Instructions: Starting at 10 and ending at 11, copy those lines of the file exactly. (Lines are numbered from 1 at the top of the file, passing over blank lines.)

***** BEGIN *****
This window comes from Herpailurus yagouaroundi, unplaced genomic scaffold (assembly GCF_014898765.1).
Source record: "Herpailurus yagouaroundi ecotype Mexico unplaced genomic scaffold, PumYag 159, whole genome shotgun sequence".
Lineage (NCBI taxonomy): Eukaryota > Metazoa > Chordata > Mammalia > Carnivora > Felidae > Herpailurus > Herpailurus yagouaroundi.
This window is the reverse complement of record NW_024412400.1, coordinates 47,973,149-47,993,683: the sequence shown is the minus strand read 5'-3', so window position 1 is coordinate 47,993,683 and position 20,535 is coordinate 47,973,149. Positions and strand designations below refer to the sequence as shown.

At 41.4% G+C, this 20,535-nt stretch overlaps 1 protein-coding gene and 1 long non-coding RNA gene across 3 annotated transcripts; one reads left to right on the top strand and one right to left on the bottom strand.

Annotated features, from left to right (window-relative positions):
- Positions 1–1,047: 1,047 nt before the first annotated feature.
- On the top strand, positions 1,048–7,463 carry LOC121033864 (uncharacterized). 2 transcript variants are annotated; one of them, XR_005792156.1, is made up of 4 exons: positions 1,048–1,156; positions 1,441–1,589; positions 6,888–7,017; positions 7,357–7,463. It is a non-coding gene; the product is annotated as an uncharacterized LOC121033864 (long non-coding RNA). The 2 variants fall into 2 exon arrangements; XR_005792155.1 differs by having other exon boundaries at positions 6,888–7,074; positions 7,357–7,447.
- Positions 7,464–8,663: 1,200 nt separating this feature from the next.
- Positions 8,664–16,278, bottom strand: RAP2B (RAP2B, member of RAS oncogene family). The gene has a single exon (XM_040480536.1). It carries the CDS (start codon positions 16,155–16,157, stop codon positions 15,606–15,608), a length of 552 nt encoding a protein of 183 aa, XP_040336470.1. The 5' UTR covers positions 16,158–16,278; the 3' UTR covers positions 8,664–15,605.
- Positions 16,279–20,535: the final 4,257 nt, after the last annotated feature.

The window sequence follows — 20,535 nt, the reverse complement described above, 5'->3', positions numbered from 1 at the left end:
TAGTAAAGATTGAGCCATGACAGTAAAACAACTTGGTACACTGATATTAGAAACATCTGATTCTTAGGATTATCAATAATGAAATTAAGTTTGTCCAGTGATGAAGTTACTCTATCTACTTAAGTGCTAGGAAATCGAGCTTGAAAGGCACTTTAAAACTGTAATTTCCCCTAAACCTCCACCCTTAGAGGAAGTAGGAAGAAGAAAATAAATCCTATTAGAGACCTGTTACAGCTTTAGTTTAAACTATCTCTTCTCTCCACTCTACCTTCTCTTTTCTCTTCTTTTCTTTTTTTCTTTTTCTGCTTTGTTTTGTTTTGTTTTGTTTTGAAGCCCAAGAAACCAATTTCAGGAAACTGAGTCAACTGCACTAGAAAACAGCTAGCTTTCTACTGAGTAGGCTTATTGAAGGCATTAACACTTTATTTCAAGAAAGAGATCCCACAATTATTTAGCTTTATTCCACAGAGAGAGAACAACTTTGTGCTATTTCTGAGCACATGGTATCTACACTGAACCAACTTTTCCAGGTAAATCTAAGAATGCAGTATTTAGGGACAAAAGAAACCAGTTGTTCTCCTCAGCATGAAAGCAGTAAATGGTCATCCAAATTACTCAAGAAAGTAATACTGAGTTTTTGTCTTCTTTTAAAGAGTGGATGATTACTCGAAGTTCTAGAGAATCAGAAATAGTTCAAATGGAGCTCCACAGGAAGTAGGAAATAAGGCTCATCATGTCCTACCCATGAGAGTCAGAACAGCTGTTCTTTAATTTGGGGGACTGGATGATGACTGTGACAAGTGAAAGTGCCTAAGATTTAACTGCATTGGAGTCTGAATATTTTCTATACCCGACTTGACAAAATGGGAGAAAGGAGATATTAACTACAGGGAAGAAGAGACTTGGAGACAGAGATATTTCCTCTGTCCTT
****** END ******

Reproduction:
- Positions 8,664–16,278, bottom strand: RAP2B (RAP2B, member of RAS oncogene family). The gene has a single exon (XM_040480536.1). It carries the CDS (start codon positions 16,155–16,157, stop codon positions 15,606–15,608), a length of 552 nt encoding a protein of 183 aa, XP_040336470.1. The 5' UTR covers positions 16,158–16,278; the 3' UTR covers positions 8,664–15,605.
- Positions 16,279–20,535: the final 4,257 nt, after the last annotated feature.